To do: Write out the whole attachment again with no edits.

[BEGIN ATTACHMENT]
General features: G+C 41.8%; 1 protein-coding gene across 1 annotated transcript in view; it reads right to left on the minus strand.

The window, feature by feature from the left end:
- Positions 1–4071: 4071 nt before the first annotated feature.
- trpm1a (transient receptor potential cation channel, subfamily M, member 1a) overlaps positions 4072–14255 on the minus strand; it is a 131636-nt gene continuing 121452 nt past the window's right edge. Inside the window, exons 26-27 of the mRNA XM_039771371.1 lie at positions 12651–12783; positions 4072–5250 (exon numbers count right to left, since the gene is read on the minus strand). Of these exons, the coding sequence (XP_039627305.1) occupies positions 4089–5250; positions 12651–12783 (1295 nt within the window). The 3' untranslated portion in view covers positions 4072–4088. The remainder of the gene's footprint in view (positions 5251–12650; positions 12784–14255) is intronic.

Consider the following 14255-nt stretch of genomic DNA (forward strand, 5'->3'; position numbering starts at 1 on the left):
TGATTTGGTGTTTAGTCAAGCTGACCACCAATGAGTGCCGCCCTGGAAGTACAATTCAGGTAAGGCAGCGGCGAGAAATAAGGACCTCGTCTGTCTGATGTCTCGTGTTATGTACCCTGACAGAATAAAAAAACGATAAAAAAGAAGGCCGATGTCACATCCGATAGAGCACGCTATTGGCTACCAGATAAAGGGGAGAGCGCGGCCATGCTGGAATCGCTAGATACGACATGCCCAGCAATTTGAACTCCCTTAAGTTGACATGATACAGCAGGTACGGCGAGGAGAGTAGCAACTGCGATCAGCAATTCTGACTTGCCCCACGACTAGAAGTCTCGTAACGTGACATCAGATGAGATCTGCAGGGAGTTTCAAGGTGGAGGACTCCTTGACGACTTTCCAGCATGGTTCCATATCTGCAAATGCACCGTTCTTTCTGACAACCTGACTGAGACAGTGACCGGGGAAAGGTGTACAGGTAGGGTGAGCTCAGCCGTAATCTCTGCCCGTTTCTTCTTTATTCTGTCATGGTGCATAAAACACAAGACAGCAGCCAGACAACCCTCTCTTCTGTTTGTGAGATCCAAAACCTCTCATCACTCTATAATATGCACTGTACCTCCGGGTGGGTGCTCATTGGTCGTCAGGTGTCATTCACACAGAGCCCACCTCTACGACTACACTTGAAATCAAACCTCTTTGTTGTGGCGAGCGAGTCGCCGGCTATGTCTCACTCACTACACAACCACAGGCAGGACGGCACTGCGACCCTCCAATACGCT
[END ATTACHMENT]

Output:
General features: G+C 41.8%; 1 protein-coding gene across 1 annotated transcript in view; it reads right to left on the minus strand.

The window, feature by feature from the left end:
- Positions 1–4071: 4071 nt before the first annotated feature.
- trpm1a (transient receptor potential cation channel, subfamily M, member 1a) overlaps positions 4072–14255 on the minus strand; it is a 131636-nt gene continuing 121452 nt past the window's right edge. Inside the window, exons 26-27 of the mRNA XM_039771371.1 lie at positions 12651–12783; positions 4072–5250 (exon numbers count right to left, since the gene is read on the minus strand). Of these exons, the coding sequence (XP_039627305.1) occupies positions 4089–5250; positions 12651–12783 (1295 nt within the window). The 3' untranslated portion in view covers positions 4072–4088. The remainder of the gene's footprint in view (positions 5251–12650; positions 12784–14255) is intronic.

Consider the following 14255-nt stretch of genomic DNA (forward strand, 5'->3'; position numbering starts at 1 on the left):
TGATTTGGTGTTTAGTCAAGCTGACCACCAATGAGTGCCGCCCTGGAAGTACAATTCAGGTAAGGCAGCGGCGAGAAATAAGGACCTCGTCTGTCTGATGTCTCGTGTTATGTACCCTGACAGAATAAAAAAACGATAAAAAAGAAGGCCGATGTCACATCCGATAGAGCACGCTATTGGCTACCAGATAAAGGGGAGAGCGCGGCCATGCTGGAATCGCTAGATACGACATGCCCAGCAATTTGAACTCCCTTAAGTTGACATGATACAGCAGGTACGGCGAGGAGAGTAGCAACTGCGATCAGCAATTCTGACTTGCCCCACGACTAGAAGTCTCGTAACGTGACATCAGATGAGATCTGCAGGGAGTTTCAAGGTGGAGGACTCCTTGACGACTTTCCAGCATGGTTCCATATCTGCAAATGCACCGTTCTTTCTGACAACCTGACTGAGACAGTGACCGGGGAAAGGTGTACAGGTAGGGTGAGCTCAGCCGTAATCTCTGCCCGTTTCTTCTTTATTCTGTCATGGTGCATAAAACACAAGACAGCAGCCAGACAACCCTCTCTTCTGTTTGTGAGATCCAAAACCTCTCATCACTCTATAATATGCACTGTACCTCCGGGTGGGTGCTCATTGGTCGTCAGGTGTCATTCACACAGAGCCCACCTCTACGACTACACTTGAAATCAAACCTCTTTGTTGTGGCGAGCGAGTCGCCGGCTATGTCTCACTCACTACACAACCACAGGCAGGACGGCACTGCGACCCTCCAATACGCT